4.58      The 2013 Scientific Consensus Statement suggested that, in addition to continuous improvement in land management practices, transformational changes in some farming technologies may also be necessary to reach the ultimate goal of 'no detrimental impact on the health and resilience of the reef'.[73]

4.59      Fertilizer Australia suggested that changes to the type of fertiliser used may make a difference:

There are a number of commercially available products including nitrification inhibitors and controlled release technologies that have shown good results in other parts of the world. However they have a significant cost and have not been widely adopted in the [Great Barrier Reef] catchments.

Field research in the [Great Barrier Reef] catchments to better quantify the efficacy of these products in local conditions would provide valuable information to growers and policy makers about the technical potential and economic viability of these products.[74]

Future impacts from large-scale development

4.60      The extent and nature of future development has been and will be directly and indirectly influenced by the assessment and approvals processes, which are discussed in Chapter 8. More specifically, some submitters and witnesses expressed concerns about proposals to develop Northern Australia. especially development that would result in large-scale land clearing, animal husbandry and diversion of existing hydrological flows.

The proposed development of Northern Australia

4.61      The Cairns and Far North Environment Centre submitted that the push to develop Northern Australia, including catchment areas, could pose a significant threat to the health of the Great Barrier Reef. The submission noted:

Approvals that result in large scale land clearing, damming of seasonal flow rivers and runoff from large agricultural and intensive animal husbandry concerns would pose a significant threat, not only to the current natural values of the [Great Barrier Reef], but its existence as an ecosystem in its current stable state...[75]

4.62      As a consequence, the Cairns and Far North Environment Centre recommended that the approval of large-scale development of the Cape York Peninsula, or other catchments adjacent to the reef, should not be allowed to be fast‑tracked; rather:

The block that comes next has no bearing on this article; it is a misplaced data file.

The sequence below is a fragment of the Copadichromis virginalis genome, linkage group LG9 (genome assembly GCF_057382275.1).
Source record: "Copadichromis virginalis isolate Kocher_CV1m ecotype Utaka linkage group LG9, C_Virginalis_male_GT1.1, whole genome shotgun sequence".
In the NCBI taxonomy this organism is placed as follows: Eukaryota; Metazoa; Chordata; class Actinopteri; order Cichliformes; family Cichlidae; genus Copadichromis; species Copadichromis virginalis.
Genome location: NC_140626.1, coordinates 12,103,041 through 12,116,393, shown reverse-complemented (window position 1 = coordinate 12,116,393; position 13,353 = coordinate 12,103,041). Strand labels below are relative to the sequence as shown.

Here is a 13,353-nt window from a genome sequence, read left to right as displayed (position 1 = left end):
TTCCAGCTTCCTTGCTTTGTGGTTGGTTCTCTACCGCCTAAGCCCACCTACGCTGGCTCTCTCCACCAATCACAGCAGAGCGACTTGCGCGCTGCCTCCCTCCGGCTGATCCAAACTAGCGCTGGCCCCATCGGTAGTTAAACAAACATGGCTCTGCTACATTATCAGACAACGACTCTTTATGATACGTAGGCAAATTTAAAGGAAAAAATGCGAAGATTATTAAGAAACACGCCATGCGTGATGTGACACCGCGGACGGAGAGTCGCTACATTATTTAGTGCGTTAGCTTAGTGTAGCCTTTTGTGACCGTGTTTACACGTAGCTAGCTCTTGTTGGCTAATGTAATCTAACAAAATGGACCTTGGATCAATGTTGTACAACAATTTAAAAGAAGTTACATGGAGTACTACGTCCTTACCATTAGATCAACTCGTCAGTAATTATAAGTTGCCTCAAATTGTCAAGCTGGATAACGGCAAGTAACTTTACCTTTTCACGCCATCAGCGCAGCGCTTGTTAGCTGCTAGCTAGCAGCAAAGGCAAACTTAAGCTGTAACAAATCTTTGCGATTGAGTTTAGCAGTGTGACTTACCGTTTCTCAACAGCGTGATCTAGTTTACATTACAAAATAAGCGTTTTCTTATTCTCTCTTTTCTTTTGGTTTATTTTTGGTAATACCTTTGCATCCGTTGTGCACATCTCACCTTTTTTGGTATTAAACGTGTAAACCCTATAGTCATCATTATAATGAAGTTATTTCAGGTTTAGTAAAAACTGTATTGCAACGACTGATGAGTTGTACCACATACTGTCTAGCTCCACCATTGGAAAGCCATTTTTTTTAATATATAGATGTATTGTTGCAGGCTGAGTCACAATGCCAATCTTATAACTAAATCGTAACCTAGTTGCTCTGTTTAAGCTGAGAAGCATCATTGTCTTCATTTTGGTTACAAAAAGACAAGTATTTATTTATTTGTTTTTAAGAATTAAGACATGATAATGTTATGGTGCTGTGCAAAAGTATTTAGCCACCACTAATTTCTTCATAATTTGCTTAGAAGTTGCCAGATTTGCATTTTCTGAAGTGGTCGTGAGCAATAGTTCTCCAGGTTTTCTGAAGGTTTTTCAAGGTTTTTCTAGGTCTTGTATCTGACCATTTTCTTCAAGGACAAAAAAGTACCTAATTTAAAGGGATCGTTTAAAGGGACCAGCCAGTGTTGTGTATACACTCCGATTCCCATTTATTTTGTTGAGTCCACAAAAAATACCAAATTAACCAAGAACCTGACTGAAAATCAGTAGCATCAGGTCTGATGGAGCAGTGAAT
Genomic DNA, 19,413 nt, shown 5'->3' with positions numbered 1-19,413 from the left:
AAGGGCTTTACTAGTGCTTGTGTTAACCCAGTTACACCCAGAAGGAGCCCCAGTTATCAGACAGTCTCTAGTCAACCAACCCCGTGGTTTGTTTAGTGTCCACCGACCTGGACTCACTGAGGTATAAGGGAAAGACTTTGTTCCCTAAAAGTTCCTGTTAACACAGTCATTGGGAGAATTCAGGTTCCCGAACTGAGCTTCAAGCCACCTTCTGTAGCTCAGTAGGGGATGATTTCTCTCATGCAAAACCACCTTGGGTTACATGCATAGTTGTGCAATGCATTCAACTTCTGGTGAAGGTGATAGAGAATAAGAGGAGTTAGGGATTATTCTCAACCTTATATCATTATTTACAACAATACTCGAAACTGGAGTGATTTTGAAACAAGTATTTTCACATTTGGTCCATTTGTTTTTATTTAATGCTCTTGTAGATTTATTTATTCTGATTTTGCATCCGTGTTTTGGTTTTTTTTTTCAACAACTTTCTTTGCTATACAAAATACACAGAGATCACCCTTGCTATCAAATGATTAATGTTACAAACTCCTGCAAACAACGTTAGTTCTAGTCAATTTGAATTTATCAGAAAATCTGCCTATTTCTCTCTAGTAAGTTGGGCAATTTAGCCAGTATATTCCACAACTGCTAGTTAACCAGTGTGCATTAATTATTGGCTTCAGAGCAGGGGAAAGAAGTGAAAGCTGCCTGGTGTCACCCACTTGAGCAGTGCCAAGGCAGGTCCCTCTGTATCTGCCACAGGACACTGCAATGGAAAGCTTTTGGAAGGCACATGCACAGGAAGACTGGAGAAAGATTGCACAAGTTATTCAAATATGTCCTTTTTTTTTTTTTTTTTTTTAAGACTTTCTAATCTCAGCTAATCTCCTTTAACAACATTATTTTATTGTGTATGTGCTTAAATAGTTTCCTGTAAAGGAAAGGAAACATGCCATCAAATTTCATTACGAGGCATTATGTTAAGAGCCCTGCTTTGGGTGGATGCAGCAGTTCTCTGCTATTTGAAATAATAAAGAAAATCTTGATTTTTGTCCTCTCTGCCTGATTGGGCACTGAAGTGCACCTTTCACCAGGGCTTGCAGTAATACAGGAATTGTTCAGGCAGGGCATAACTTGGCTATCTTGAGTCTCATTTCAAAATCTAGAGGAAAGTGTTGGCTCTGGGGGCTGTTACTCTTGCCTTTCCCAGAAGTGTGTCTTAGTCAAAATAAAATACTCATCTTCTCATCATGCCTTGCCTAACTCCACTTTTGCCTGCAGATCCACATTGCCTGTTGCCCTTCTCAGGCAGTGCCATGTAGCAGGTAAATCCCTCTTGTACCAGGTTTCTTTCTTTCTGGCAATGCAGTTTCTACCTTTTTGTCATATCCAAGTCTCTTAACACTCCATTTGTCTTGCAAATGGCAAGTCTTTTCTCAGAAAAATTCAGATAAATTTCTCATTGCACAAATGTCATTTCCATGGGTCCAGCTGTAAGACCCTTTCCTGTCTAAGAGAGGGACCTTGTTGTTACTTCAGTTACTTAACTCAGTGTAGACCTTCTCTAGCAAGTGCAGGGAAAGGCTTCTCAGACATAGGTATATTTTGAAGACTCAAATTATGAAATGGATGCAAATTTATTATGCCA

The precautionary principle must be applied, particularly in areas of limited scientific understanding of biodiversity and interactions of ecosystems that depend on each other (for example, reef and rainforest).[76]

4.63      Professor Mumby of the Australian Coral Reef Society expressed similar concerns about the Queensland Government's plans to develop the Cape York area. He noted that development and economic opportunity are not inherently problematic, but it is important to have a discussion about what they may mean to the future state of the Great Barrier Reef.[77]

4.64      WWF-Australia and the Australian Marine Conservation Society submitted:

Significant agricultural and mining development in Cape York's eastern catchments is likely to cause significant adverse impacts to [the] northern section of the [Great Barrier Reef] unless appropriately controlled, yet the draft Cape York Regional Plan does not contain any provisions to ensure that adverse impacts to the [Great Barrier Reef] are avoided. These impacts could include increased sediment loads caused by vegetation clearing, water quality degradation caused by contaminated agricultural runoff and alteration of catchment hydrology caused by mining is essential that all development activities in Cape York’s eastern catchments are strictly controlled to protect the northern section of the [Great Barrier Reef] by ensuring degradation which has occurred to the reefs central and southern sections is avoided.[78]